Chag HaPesach Kasher Vesameach

Thursday, 14 April, 2022 - 4:59 pm

By the Grace of G-d

Dear Friend,

Hashem sent me a few lessons about freedom and liberation during my trip to USA via Israel.

I must admit that I felt quite foolish.

After standing for 90 minutes in a line that inched along to the El Al ticket counter I hurriedly proceeded to the boarding gate. I glanced down at my boarding pass and saw the letters ‘GL’ followed by my El Al mileage number.

I sent a WhatsApp to my travel agent asking him whether I understood correctly that this meant I was a gold member of the El Al Matmid mileage program. He confirmed to me that yes, I was.

It dawned on me. Almost three years ago, before covid began, I had a few back-to-back trips to Israel that earned me the ‘gold’ status on El Al. It’s been so long since I traveled that it never dawned on me that I had this status. Apparently however, the status was preserved.

This means that I could have checked in at the business class check-in counter and avoided the long lines. Not to mention the access to the King David lounge which is well stocked with kosher food and drink.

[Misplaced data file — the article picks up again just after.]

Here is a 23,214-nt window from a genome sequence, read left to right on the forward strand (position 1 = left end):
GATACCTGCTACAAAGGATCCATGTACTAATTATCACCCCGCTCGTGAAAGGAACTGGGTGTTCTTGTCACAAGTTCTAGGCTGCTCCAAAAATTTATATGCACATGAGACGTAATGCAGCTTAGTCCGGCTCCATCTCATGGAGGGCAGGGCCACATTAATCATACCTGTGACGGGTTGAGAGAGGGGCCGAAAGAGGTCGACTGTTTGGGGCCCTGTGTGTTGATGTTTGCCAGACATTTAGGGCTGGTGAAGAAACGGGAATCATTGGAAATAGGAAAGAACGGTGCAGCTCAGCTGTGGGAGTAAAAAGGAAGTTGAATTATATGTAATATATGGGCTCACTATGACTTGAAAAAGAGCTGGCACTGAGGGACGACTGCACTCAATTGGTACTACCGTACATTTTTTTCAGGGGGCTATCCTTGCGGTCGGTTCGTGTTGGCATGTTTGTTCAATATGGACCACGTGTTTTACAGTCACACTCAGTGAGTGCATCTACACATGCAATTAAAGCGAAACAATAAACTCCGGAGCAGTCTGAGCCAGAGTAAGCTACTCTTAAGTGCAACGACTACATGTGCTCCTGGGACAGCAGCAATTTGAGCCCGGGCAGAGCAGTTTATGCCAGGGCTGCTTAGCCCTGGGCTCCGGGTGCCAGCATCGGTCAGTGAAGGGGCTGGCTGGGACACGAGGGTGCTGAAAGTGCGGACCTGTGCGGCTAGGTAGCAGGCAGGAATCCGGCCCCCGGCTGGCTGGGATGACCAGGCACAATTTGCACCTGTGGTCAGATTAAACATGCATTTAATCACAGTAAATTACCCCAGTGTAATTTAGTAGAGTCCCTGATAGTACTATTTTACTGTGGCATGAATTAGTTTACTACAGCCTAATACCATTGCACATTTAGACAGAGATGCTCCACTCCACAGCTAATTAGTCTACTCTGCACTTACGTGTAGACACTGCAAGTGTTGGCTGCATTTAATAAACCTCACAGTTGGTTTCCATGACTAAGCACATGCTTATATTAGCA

The oversight on my part was so ridiculous that I chuckled to myself. But I was wondering, what lesson could I learn from the experience.

I had a flashback. To the summer of 1991 one of the highlights of my life. I was the head counselor of the main Chabad Gan Yisrael boy’s camp. It was the last day of camp and the entire camp had traveled from the Catskill mountains to 770 Eastern Parkway in Brooklyn. The Rebbe would address the children after praying Mincha with them. After that they would be dismissed and go home with their parents who would pick them up. Before the Rebbe would enter the Shul for prayers, the head counselor – in this case yours truly – would give a short inspirational speech.

This is the story I told:*

Around the turn of the twentieth century, Vladimir, an illiterate and unworldly Siberian peasant, struck it rich. One day he was offered a very lucrative business proposition. Closing the deal, however, required his presence in Moscow.

Moscow. He was pretty sure that a horse—even the sturdiest his village had to offer—would not be able to make the trip of several thousand kilometers . . . Some of the more sophisticated residents of the town came to his rescue, advising him about the existence of a new mode of transportation, a “train.” If he were to travel to Novosibirsk, the closest large city, he would be able to catch a train to Moscow.